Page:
Customizing the Arduino IDE

NOTE: Due to a lack of documentation from the developers, MOST of this information has been derived from my hacking experience with the IDE. Please don't hesitate to correct anything you find to be in error.

The Arduino IDE (at least since 1.05) has the wonderful capability of being customizable for new types of hardware. You can add code that supports pin/port assignments or even new kinds of processors (such as the xmega) by re-writing the core libraries and headers and placing them into new directories within the Arduino environment directories.

The 'boards' file "boards.txt"

NOTE: In Arduino IDE version 1.5 onwards the format has changed somewhat. Here is the official Arduino IDE 1.5 3rd party Hardware specification

The most important single file is the 'boards.txt' file, located in the following directory:


where '{ARDUINO}' represents the directory into which the Arduino IDE and supporting files have been installed. This may be '/usr/local/arduino' or '/usr/share/arduino' or one of many OTHER possible choices depending on your operating system.

A typical entry for a processor may look as follows: Uno

The prefix ('uno' in this case) is unique for a particular board. So if you create a new board, you would write a similar section and add it to 'boards.txt', with 'myboard' (or whatever) in place of 'uno' at the beginning of each string, and modify the description accordingly. Keep in mind that this is COMMON FOR ALL USERS (important for Linux and BSD), most likely requires a privileged user to edit the file, and will probably be overwritten when you update the IDE (so save a backup copy of your changes).

Some of these entries allow you to flash a particular bootloader onto your device. You might want to compile a custom bootloader using the available source. The source and output files are located in:


Some of the entries may be obvious, but I'll explain them anyway.

  • name - the name of your board (required)
  • upload.maximum_size - the maximum size of your compiled binary (important)
  • build.mcu - the CPU you build for. This will be the parameter for -mmcu so make sure your compiler knows what that is (in my case I had to patch avr-gcc, avr-binutils, and avr-libc for that particular processor).
  • build.f_cpu - the CPU frequency (in HZ).
  • build.core - the 'core' files for your board. These are in {ARDUINO}/hardware/arduino/cores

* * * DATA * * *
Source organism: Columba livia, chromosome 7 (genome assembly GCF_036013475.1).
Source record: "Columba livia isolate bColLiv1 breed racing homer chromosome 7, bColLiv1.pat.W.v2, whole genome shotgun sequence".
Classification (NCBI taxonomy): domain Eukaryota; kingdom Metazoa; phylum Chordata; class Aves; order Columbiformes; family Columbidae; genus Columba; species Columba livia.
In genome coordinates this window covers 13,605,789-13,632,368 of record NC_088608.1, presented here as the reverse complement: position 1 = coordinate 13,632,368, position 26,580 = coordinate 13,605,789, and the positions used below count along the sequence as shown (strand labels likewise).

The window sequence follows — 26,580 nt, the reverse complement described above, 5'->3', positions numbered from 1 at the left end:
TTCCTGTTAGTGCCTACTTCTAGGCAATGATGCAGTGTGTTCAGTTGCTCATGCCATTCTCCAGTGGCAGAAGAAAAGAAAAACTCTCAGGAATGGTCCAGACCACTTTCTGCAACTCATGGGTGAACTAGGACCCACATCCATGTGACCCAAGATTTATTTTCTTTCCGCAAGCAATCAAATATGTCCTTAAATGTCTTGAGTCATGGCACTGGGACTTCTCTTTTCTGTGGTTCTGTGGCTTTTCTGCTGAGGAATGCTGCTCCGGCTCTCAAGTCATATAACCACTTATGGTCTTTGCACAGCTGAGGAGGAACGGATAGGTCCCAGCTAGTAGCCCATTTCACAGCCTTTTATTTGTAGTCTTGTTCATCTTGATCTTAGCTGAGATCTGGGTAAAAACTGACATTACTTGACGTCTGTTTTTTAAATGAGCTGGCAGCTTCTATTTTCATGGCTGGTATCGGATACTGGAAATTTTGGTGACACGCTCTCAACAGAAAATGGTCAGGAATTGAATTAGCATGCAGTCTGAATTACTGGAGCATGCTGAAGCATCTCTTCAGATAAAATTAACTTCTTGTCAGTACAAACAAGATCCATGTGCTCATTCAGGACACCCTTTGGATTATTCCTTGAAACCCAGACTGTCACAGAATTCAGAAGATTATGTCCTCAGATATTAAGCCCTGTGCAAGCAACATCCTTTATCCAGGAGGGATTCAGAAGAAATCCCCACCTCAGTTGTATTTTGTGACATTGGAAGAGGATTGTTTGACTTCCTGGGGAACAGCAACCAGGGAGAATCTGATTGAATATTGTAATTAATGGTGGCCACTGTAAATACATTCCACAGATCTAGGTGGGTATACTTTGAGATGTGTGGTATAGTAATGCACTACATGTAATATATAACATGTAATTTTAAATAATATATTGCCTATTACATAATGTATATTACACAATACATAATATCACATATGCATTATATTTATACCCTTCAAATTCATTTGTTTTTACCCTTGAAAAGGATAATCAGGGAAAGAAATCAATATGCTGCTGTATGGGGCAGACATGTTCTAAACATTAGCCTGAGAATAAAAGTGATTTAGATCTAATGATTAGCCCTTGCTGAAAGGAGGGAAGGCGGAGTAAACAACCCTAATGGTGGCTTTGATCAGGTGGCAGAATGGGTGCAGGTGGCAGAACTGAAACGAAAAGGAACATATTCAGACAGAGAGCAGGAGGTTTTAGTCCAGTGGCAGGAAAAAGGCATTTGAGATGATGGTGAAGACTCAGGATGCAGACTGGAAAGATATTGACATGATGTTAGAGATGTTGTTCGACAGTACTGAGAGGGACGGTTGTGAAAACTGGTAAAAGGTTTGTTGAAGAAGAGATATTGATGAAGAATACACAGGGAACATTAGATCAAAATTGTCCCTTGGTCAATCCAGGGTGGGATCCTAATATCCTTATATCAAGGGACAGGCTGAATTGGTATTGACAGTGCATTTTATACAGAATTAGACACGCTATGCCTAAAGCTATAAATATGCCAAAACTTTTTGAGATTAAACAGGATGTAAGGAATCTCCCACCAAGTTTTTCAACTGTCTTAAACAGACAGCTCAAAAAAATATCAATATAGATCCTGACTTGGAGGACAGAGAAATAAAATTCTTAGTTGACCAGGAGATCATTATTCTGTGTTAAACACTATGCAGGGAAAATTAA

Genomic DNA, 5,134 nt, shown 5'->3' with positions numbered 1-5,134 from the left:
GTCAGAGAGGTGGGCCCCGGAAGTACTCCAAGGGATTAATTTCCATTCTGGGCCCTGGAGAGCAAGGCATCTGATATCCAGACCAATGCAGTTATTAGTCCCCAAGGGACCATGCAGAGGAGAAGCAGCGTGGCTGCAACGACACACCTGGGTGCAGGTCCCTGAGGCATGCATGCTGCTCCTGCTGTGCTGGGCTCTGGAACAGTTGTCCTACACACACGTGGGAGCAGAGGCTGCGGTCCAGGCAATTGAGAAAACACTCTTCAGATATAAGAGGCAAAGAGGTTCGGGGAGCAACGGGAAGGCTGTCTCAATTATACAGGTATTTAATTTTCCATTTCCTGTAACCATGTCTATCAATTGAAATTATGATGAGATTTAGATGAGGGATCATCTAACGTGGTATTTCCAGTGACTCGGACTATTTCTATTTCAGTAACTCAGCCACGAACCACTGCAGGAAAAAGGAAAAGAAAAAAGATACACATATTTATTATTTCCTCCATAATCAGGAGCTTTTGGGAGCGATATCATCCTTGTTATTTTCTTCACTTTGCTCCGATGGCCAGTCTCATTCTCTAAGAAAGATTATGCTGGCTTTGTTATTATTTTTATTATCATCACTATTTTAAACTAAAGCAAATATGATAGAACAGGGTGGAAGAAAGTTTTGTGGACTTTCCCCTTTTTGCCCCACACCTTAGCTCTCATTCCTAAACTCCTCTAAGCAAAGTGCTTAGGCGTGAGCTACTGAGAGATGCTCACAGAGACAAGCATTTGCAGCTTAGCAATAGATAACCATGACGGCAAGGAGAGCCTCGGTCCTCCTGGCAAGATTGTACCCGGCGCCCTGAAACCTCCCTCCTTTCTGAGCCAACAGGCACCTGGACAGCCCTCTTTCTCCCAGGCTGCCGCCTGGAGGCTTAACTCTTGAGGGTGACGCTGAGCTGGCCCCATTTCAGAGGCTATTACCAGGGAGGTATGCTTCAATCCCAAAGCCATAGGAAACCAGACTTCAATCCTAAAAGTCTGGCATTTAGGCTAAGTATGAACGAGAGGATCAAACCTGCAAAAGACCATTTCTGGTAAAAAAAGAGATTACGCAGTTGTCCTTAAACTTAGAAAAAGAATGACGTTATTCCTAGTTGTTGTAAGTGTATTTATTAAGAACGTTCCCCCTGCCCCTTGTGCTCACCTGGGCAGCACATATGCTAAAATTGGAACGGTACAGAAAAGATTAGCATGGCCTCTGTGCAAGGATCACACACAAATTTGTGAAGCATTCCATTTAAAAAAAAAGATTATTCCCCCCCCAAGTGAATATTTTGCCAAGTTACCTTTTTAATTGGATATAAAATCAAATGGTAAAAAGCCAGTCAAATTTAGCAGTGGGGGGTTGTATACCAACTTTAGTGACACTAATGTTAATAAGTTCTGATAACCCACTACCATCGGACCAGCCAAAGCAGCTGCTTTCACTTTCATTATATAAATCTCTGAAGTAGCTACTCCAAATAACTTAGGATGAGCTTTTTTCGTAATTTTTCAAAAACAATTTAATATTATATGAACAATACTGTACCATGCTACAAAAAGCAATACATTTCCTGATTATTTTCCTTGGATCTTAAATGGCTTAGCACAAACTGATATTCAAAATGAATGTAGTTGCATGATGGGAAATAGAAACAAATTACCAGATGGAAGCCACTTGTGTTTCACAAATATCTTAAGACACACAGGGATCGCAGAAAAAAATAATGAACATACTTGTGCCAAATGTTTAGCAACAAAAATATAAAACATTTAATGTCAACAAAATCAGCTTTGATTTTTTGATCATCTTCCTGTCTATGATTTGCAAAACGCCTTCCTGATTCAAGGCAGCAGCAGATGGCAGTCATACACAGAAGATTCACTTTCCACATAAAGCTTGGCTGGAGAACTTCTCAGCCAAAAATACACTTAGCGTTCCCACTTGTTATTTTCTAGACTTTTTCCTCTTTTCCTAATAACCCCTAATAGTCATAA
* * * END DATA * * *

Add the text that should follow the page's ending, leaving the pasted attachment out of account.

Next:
• build.variant - the 'pins_arduino.h' file for your board. These are in {ARDUINO}/hardware/arduino/variants

Custom Libraries

Sometimes you will need to customize a standard library for your own use. Unfortunately this may be due to the fact that, all too often, the libraries don't support your hardware properly, and/or do NOT have the common decency to mark members as 'protected' rather than 'private' (forcing you to edit the library or clone it, rather than creating a derived class). Fortunately, the Arduino IDE allows you to put your own libraries into a user-specific location:


Where '{SKETCHBOOK}' is the location of your default sketchbook repository (as specified in 'preferences').

The Arduino IDE will look in {SKETCHBOOK}/libraries for matching library names when you '#include' a header file in the main 'INO' (or PDE) file. So you will always need to specify the header file in the main 'INO' file so that the Arduino IDE can locate it (along with any source files).

Additional information about custom libraries can be found here:

See also the official Arduino IDE 1.5+ Library specification

Custom Core and Variants

The {ARDUINO}/hardware/arduino/cores and {ARDUINO}/hardware/arduino/variants trees contain 'core' and 'variant' source and header files that are specific to a particular piece of hardware. As an example,


contains the core library and startup source specific to a standard Arduino, whereas


contains the same files but for the 'robot' implementation. You could add your own by 'cloning' the files from a similar project and creating a new directory, such as 'myboard' within the 'cores' directory structure.

Similarly, the {ARDUINO}/hardware/arduino/variants directory tree contains 'pins_arduino.h' files that are specific to a particular piece of hardware. The standard variant is, well, 'standard'. A typical variant that you might use might be 'mega' (for the MEGA2560) or 'eightanaloginputs' (when your project uses an ATmega328 rather than an ATmega328p, as the 328 has 2 additional analog inputs available).

See also the official Arduino Hardware Cores migration guide from 1.0 to 1.6